There’s tons of new and exciting models appearing in nearly all of the major manufacturers dealerships. Not to mention more and more finance options available every single day. The temptation to have a brand new bike in the garage has never been greater. But for every new bike, there’s umpteen used bikes. And they’d all look almost as good parked next to the kids pushbikes, the cardboard boxes and that old fridge. So what’ll it be, sir? Is the allure of a zero miles, £20k superbike too much? Or are you happy to make do with someone else’s sloppy seconds, for the sake of saving some cash?
And you really can save a ton of cash by buying a pre-loved bike. If you pay £20k for the latest superbike, you’re never going to see that money again. Chances are in three years’ time, when you fancy a change, it’ll be worth nearer £10k. Even if you manage to sell it for £11k, that’s still £3,000 a year it’s cost you. If you’re the bloke that buys it for £11k, yes you’re still going to loose a bit of money, but nowhere near as much. It might be worth £8k after you’ve had your three years, so ownership’s cost you a grand a year, rather than three. And it’s but it’s still probably just as good as it’s always been.
That said, it’s not going to be as good as the latest and greatest. Every year bikes get better and better, in almost every way. Nine times out of ten, the latest version of any bike is faster and better handling than the one that came before it. So if you need the very best, and you can afford to pay for it, then it’s a no-brainer. That said, bikes have been so fast, for so long now, that although a second hand one might not have the legs on a brand new one when you’re giving it the berries round a track, anything with a decent sized engine, manufactured within the last 15 years or so is going to be fast enough.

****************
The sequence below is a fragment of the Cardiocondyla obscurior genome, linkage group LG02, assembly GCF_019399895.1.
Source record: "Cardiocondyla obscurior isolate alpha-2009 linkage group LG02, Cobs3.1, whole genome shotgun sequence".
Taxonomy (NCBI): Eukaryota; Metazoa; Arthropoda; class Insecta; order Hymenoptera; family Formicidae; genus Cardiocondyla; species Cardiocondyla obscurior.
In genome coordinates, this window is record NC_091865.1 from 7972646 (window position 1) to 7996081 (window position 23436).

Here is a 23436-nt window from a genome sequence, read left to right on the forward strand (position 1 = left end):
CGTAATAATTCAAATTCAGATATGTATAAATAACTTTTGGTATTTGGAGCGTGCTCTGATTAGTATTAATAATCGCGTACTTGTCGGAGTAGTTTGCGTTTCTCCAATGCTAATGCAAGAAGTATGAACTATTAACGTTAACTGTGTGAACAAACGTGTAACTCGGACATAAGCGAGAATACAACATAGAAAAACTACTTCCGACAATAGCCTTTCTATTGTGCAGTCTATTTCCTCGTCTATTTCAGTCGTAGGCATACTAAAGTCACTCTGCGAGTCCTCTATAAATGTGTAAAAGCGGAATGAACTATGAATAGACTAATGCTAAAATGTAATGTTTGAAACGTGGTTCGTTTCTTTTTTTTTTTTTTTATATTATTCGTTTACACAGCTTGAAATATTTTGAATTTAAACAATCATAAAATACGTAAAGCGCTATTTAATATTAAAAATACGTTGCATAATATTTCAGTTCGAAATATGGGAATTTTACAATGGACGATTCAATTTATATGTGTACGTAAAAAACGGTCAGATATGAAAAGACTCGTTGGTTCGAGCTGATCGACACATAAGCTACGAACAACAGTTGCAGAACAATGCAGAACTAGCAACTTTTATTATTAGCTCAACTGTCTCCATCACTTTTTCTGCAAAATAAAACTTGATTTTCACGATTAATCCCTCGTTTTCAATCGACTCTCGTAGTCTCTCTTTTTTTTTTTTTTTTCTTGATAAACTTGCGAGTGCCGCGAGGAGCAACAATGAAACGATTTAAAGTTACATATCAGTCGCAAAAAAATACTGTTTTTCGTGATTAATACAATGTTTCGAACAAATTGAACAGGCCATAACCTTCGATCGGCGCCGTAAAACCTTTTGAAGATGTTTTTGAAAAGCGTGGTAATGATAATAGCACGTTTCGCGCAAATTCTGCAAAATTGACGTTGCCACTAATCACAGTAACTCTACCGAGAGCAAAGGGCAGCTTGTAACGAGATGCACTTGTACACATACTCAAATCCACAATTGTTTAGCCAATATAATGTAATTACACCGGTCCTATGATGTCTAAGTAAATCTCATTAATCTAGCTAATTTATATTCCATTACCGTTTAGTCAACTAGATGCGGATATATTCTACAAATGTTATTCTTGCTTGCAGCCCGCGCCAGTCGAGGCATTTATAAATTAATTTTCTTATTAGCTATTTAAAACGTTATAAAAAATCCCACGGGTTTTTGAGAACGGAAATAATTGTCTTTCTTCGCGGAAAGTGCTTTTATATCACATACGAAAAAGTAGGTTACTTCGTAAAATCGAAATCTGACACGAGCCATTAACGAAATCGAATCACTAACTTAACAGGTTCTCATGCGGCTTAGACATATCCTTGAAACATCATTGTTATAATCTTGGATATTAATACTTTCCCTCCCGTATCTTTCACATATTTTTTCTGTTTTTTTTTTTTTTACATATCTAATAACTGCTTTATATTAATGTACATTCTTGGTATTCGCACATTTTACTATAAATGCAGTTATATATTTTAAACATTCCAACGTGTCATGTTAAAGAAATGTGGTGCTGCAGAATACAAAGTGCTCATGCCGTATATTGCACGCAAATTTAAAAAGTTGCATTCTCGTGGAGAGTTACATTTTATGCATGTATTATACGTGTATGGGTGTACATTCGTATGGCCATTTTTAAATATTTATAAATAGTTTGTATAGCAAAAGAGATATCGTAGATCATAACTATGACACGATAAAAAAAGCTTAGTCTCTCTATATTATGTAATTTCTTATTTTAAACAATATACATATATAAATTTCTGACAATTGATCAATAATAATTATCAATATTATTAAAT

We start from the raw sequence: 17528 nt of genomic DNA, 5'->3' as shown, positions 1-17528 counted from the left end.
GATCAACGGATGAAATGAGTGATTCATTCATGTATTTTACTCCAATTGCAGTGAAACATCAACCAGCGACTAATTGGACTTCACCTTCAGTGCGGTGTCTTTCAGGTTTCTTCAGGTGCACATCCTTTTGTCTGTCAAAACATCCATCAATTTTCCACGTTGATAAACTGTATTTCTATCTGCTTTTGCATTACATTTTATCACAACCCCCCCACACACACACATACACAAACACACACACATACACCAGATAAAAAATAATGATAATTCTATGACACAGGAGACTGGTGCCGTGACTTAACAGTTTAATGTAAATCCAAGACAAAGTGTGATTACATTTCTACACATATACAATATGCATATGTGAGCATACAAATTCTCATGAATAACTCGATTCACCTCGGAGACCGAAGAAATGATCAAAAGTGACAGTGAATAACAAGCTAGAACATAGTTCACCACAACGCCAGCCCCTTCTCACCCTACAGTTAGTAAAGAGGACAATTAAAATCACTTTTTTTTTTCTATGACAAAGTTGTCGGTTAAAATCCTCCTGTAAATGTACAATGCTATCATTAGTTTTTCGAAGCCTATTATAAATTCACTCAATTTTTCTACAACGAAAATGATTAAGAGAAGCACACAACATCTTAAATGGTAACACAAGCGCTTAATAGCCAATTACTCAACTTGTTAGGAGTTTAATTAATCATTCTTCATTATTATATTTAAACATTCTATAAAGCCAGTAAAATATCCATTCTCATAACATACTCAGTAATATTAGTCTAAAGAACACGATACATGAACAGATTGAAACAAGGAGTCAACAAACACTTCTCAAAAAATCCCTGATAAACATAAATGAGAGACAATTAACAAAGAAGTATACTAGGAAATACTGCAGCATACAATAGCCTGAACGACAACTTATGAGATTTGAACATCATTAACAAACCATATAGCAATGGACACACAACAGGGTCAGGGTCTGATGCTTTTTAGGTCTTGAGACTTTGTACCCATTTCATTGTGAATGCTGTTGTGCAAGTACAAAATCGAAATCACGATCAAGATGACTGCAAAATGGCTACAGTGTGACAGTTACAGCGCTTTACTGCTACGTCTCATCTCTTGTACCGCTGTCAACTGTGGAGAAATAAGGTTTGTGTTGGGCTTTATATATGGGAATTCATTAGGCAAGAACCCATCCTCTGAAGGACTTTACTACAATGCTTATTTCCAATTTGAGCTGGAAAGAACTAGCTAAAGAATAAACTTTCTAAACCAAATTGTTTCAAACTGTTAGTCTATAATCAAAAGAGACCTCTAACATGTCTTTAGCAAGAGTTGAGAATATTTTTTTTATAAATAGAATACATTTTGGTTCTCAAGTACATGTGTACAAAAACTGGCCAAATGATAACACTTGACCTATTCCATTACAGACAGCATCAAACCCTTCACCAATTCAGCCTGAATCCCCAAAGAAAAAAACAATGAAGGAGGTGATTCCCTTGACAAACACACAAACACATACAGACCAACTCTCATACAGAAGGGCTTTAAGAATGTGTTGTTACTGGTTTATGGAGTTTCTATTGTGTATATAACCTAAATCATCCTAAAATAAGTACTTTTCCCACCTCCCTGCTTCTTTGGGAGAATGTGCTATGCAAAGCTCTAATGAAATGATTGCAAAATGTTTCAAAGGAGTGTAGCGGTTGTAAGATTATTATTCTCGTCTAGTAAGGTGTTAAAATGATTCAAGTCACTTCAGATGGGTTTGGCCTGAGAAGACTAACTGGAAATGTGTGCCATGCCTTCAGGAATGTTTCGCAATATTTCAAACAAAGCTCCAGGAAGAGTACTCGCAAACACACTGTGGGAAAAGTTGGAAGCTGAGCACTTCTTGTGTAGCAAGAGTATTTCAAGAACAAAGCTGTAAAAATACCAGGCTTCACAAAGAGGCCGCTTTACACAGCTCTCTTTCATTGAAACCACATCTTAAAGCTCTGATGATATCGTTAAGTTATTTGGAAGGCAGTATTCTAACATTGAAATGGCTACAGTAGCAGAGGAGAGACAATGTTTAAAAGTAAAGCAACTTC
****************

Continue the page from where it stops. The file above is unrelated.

Faster, contrary to popular misconception, doesn’t always mean more dangerous. With traction control, ABS, anti-wheelie and all the other safety features, the latest bikes are almost uncrashable… OK, that’s a lie, they are still very crashable, but you catch my drift. And the super modern, space age electrickery that any new bike worth its salt is bursting with, isn’t just about safety, either. Things like shifters and blippers, different power modes, heated seats and grips and Bluetooth connectivity are constantly making bikes better performing, easier to ride and more comfortable. Some will even answer the phone for you.
But you have to ask yourself if you really want all that stuff. Sure it’s nice to have all the tech, and most of it is going to make your ride that little bit better. But it’s not going to change your life. Nobody actually needs that extra few bhp, or that long list of gadgets and rider aids. But it’s nice to have it. Just like it’s nice to have a brand spanking new, completely unmolested (except by you) bike to razz around on. I’m not saying a new superbike is a penis extension, but if it was, it would be the best type of penis extension going.
So should you buy a new bike or a used bike? Well there is no right or wrong answer here. If you’ve either got a load of money, or don’t mind tying yourself into a finance deal, then why not. You can have the sexiest, fastest, techiest thing going. You probably won’t be able to get anywhere much faster, but you’ll enjoy every second you spend on your bike; you’ll have to, the amount it cost you. But if you want to save a few quid, or quite a lot of quid come to think of it, you could buy a used bike. It might not do anything for your street cred, and you might feel like you have to bling it up with some aftermarket parts to keep up with the Jones’. But you’ll probably have just as much fun as your mate on his all-singing, all-dancing state-of-the-art superbike.